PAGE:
According to Janet Strubbe Wittenberg (1996), a certified Reiki master, Reiki is an energy therapy where the practitioner becomes the channel for energy that affects the patient, opens the chakras, and energizes the body. Proponents of Eastern philosophies believe that the chakras are seven energy centers that reside along the spine and in the head. An imbalance in a chakra may mean an imbalance on the physical level that might be associated with a blockage or illness. The practitioner lays hands on the patient’s body allowing energy to flow through where needed. The energy flow may create actual sensations in the patient, such as electricity, warmth, or tingling. Reiki’s goal is to increase physical and mental energy. Reiki advocates say that this treatment method can also be done as distance healing, where the patient and the practitioner are not physically in the same location. In Essential Reiki, Diane Stein (1995) says that the practitioner’s body has received Reiki “attunements,” which open and clear their energy channels. Practitioners are then connected to the universal chi and can channel increased life energy to themselves and others. Attunements are given one-on-one from a teacher and open the student’s latent abilities. The hallmark of a Reiki practitioner is said to be heat emanating from their hands when they are placed on patients for healing purposes.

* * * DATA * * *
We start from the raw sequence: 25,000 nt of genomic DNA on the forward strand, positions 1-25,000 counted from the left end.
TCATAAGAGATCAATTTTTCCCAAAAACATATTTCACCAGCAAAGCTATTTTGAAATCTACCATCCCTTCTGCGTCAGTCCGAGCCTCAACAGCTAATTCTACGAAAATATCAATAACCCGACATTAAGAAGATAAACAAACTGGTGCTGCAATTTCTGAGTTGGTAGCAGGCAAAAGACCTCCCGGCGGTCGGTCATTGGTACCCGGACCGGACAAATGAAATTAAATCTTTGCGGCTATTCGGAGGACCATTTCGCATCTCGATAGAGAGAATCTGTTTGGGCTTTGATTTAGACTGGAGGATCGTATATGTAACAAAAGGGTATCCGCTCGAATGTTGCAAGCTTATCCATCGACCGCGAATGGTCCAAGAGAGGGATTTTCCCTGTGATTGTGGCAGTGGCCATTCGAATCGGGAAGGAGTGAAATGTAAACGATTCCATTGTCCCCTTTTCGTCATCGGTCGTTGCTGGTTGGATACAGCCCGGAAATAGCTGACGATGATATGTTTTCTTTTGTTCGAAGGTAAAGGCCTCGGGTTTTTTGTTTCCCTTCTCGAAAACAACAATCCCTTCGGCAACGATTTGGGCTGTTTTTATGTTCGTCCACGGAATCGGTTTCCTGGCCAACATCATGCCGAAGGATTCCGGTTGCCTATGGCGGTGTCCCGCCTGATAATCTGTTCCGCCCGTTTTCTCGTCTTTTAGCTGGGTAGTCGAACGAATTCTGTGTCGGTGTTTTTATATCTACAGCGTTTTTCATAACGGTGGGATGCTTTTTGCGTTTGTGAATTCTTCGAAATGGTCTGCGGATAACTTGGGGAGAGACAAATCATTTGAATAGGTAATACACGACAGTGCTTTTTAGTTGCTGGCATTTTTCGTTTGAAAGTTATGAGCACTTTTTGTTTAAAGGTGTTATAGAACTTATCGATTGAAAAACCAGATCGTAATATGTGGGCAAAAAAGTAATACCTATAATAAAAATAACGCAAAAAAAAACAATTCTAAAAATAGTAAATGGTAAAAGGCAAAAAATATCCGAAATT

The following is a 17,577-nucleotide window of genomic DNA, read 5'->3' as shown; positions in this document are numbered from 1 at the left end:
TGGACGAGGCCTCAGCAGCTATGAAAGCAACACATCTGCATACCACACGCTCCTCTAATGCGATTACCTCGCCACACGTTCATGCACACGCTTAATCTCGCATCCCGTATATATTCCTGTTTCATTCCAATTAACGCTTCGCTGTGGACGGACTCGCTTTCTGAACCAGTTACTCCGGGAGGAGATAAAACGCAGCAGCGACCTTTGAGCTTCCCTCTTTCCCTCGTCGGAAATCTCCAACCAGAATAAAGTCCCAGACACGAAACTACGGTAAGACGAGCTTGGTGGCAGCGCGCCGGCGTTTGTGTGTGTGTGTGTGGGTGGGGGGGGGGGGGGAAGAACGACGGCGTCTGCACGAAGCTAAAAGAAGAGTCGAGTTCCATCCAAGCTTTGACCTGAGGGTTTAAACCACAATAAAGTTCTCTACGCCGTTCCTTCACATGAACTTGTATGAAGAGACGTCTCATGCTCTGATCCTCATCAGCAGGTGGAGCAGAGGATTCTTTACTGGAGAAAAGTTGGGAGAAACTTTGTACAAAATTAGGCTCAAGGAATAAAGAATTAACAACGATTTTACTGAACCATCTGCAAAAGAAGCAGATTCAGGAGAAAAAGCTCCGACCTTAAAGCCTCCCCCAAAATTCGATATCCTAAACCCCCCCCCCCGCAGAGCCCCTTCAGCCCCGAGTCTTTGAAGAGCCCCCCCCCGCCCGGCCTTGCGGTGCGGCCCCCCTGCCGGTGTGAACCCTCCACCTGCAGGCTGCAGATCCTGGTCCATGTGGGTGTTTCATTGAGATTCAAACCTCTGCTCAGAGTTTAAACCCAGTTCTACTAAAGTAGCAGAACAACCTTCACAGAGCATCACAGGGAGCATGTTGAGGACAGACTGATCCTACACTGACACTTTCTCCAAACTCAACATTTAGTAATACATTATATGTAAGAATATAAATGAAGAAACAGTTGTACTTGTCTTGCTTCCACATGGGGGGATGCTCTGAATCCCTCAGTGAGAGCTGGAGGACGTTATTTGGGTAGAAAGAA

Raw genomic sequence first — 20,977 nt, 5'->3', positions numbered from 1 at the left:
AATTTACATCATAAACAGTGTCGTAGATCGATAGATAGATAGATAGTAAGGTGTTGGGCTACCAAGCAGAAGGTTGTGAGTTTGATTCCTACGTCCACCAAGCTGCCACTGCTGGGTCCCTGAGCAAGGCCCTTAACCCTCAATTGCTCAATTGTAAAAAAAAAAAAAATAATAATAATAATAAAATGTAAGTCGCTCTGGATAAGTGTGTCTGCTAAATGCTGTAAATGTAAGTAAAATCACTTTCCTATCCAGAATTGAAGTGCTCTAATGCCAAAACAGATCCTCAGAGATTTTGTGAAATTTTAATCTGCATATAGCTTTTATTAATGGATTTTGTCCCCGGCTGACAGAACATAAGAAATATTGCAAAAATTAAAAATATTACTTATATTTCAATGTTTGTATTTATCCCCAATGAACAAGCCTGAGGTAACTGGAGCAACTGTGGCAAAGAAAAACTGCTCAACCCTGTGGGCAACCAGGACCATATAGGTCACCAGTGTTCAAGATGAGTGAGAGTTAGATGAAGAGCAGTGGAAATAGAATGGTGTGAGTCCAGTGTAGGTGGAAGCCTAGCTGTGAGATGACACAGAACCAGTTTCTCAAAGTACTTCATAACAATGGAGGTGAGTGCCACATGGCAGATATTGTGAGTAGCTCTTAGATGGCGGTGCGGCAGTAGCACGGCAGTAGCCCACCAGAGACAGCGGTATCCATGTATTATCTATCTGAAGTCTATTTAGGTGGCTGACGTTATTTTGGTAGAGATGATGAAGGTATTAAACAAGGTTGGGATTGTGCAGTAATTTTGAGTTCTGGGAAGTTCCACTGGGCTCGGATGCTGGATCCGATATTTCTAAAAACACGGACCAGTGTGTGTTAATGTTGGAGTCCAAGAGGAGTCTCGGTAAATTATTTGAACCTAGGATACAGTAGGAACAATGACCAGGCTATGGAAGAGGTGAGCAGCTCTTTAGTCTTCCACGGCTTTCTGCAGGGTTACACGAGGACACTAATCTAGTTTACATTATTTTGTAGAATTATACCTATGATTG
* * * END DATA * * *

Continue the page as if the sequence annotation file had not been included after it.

Therapeutic Touch

Therapeutic Touch, or T Touch, was developed in 1972 by Dolores Krieger and Dora Kunz. It combines several modalities including visualization, energy field/aura repair, and laying on of hands. Often, no physical contact is needed and the session consists of the practitioner determining blockages in the patient’s energy field or aura through the use of rotational hand movements two to six inches away from the patient’s body. Both practitioner and patient are centered (calm) and quiet; the practitioner aims to correct problems, such as obstructions, and reestablish a free energy flow. The Burton Goldberg Group (2002) cites studies that have shown T Touch to alter enzyme activity, accelerate wound healing, relieve pain (including headaches) and stress, ease asthma, and reduce fever. It is taught in colleges, in many countries, and is a component of many Lamaze pregnancy classes. T Touch also is used by veterinarians on animals.





Technique    Number   No           Mild            Moderate  Great       Adverse

                    Tried       Benefit     Benefit     Benefit       Benefit     Reaction

Alexander       8            13%       75%             0            13%             0


Massage      115           12%       32%         23%           31%             1%


Polarity          39           28%       31%         8%            33%             0



Reflexology    59           19%       27%         24%           31%             0


Reiki               23           26%       39%         26%           9%              0


Rolfing           10            20%       33%         10%           20%           20%


Trager             8             13%       50%         25%           13%             0




Herbal Medicine